DSC_0060Fair traders or freeloaders?Kellogg Biological Station LTERKara Haas & Julie Doll3One example of a mutualism is the relationship between a type of bacteria, rhizobia, and plants like peas, beans, soybeans, and clover. Rhizobia live in bumps on the plant roots, where they trade their nitrogen for sugar from the plants. Rhizobia turn nitrogen from the air into a form that plants can use. Under some conditions, this mutualism could break down, for example, if one of the traded resources is very abundant in the environment.
DSC_0060The mystery of Plum Island MarshPlum Island Ecosystems LTER & The TIDE ProjectLiz Duff3Salt marshes are among the most productive coastal ecosystems, and support a diversity of plants and animals. Algae and marsh plants feed many invertebrates, like snails and crabs, which are then eaten by larger fish and birds. In Plum Island, scientists have been fertilizing and studying salt marsh creeks to see how added nutrients affect the system. They noticed that fish populations seemed to be crashing in the fertilized creeks, while the mudflats were covered in mudsnails. Could there be a link?
DSC_0060Urbanization and estuary eutrophicationPlum Island Ecosystems LTERLiz Duff4Estuaries are very productive habitats found where freshwater rivers meet the ocean. They are important natural filters for water and protect the coast during storms. A high diversity of plants, fish, shellfish and birds call estuaries home. Estuaries are threatened by eutrophication, or the process by which an ecosystem becomes more productive when excess nutrients are added to the system. Parts of the Plum Island Estuary in MA may be more at risk from eutrophication due to their proximity to urban areas.
DSC_0060Does sea level rise harm saltmarsh sparrows?Plum Island Ecosystems LTERLiz Duff3For the last 100 years, sea levels around the globe have increased dramatically. Salt marshes grow right at sea level and are therefore very sensitive to sea level rise. Saltmarsh sparrows rely completely on salt marshes for feeding and nesting, and therefore their numbers are expected to decline as sea levels rise and they lose nesting sites. Will this threatened bird species decline over time as sea levels rise?
DSC_0060Keeping up with the sea levelPlum Island Ecosystems LTERLiz Duff3Salt marshes are very important habitats for many species and protect the coast from erosion. Unfortunately, rising sea levels due to climate change are threatening these important ecosystems. As sea levels rise, the elevation of the marsh soil must rise as well so the plants have ground high enough to keep them above sea level. Basically, it is like a race between the marsh floor and sea level to see who can stay on top!
DSC_0060Is your salt marsh in the zone?Plum Island Ecosystems LTERLiz Duff3Beginning in the 1980s, scientist James began measuring the growth of marsh grasses. He discovered that their growth was higher in some years and lower in others and that there was a long-term trend of growth going up over time. Marsh grasses grow around mean sea level, or the average elevation between high and low tides. Are the grasses responding to mean sea level changing year-to-year, and increasing as our oceans warm and water levels rise due to climate change?
Marsh makeoverPlum Island Ecosystems LTERLiz Duff3The muddy soils in salt marshes store a lot of carbon, compared to terrestrial dry soils. This is because they are low in oxygen needed for decomposition. For this reason they play a key role in the carbon cycle and climate change. If humans disturb marshes, reducing plant diversity and biomass, are they also disturbing the marsh's ability to sequester carbon? If a marsh is restored, can the carbon holding capacity also be brought back to previous levels?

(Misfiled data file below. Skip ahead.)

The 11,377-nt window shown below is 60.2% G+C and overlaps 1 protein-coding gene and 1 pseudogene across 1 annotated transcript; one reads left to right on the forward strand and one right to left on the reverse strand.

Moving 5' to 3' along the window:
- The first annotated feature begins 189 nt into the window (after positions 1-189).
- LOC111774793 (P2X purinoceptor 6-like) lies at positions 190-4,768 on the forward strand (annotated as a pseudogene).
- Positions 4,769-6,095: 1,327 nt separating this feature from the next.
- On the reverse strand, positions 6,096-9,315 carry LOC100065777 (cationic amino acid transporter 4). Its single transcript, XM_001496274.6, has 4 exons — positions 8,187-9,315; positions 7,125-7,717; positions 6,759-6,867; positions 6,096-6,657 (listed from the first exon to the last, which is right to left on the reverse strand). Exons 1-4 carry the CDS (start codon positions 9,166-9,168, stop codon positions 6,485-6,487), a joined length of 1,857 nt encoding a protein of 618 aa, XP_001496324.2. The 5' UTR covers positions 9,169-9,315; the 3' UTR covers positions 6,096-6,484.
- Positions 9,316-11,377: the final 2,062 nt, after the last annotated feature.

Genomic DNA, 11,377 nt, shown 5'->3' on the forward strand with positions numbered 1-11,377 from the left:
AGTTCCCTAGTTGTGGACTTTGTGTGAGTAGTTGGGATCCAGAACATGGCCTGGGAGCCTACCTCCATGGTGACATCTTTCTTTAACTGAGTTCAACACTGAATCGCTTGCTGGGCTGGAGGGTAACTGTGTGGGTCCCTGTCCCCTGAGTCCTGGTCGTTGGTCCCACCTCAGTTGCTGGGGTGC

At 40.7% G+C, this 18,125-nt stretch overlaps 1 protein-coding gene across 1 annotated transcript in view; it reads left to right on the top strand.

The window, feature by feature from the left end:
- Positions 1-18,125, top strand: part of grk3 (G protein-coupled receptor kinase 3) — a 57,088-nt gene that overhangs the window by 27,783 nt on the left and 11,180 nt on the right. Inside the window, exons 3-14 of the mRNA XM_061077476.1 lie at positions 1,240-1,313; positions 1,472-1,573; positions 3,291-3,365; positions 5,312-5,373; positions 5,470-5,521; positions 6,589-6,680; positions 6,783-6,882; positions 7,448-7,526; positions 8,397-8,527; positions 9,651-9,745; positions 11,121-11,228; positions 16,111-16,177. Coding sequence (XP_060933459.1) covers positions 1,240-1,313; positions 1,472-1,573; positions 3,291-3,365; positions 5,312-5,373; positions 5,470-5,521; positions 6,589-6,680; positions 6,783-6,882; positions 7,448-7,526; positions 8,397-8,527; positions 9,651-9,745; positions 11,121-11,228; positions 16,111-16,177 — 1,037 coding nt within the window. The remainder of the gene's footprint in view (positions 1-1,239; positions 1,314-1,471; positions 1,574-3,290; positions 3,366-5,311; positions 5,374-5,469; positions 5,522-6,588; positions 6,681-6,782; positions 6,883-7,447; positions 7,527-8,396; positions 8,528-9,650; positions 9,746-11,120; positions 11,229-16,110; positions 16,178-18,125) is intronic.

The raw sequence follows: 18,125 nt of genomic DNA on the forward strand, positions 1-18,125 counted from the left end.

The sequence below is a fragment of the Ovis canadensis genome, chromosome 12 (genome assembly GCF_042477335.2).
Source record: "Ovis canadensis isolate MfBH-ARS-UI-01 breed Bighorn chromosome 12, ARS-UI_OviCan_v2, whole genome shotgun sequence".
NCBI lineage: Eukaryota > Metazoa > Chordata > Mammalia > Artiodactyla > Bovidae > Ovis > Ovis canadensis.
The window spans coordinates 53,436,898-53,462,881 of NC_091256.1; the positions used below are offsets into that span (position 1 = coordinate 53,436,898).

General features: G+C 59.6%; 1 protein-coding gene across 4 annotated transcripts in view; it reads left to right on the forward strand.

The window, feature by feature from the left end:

DSC_0060Invasive reeds in the salt marshPlum Island Ecosystems LTERLiz Duff2Phragmites australis is an invasive reed that is taking over saltwater marshes of New England, outcompeting other plants that serve as food and homes for marsh animals. Once Phragmites has invaded, it is sometimes the only plant species left, called a monoculture. Phragmites does best where humans have disturbed a marsh, and scientists were curious why that might be. They thought that perhaps it was caused by changing salinity, or amount of salt in the water, after a marsh is disturbed.
DSC_0060Can a salt marsh recover after restoration?Plum Island Ecosystems LTERLiz Duff2Before restoration began, it was clear the Saratoga Creek salt marsh was in trouble. Invasive Phragmites plants covered large areas of the marsh, crowding out native plants and animals. Human activity was thought to be the culprit – storm drains were dumping freshwater into the marsh, lowering salinity. In 1999 a restoration took place to divert freshwater away from the marsh in an attempt to reduce Phragmites numbers. Did it work?
DSC_0060Make way for mummichogsPlum Island Ecosystems LTERLiz Duff4Mummichogs are small fish that live in tidal marshes all along the US Atlantic coast. Because they are so widespread and can be found in most streams, they are a valuable tool for scientists looking to compare the health of different marshes. The absence of mummichogs in a salt marsh is a sign that it is highly damaged. Students collected data on mummichog numbers before and after a marsh restoration. Did the restoration successfully bring back mummichogs to the marsh?
The case of the collapsing soilFlorida Coastal Everglades LTERNick Oehm4The Everglades are a unique and vital ecosystem threatened by rising sea levels due to climate change. Recently scientists have observed in some areas of the wetland the soils are collapsing. What is causing this strange phenomena? Sea level rise might be stressing microbes, causing carbon to be lost to the atmosphere through increased respiration.
Are forests helping in the fight against climate change?Harvard Forest LTERPam Snow & Clarisse Hart3In the 1990s, scientists began to wonder what role forests were having in the exchange of carbon in and out of the atmosphere. Were forests overall storing carbon (carbon sink), or releasing it (carbon source)? To test this, they built large metal towers that stand taller than the forest trees around them and use sensors to measure the speed, direction, and CO2 concentration of each puff of air that passes by. These long term measurements can tell us whether forests help in the fight against climate change.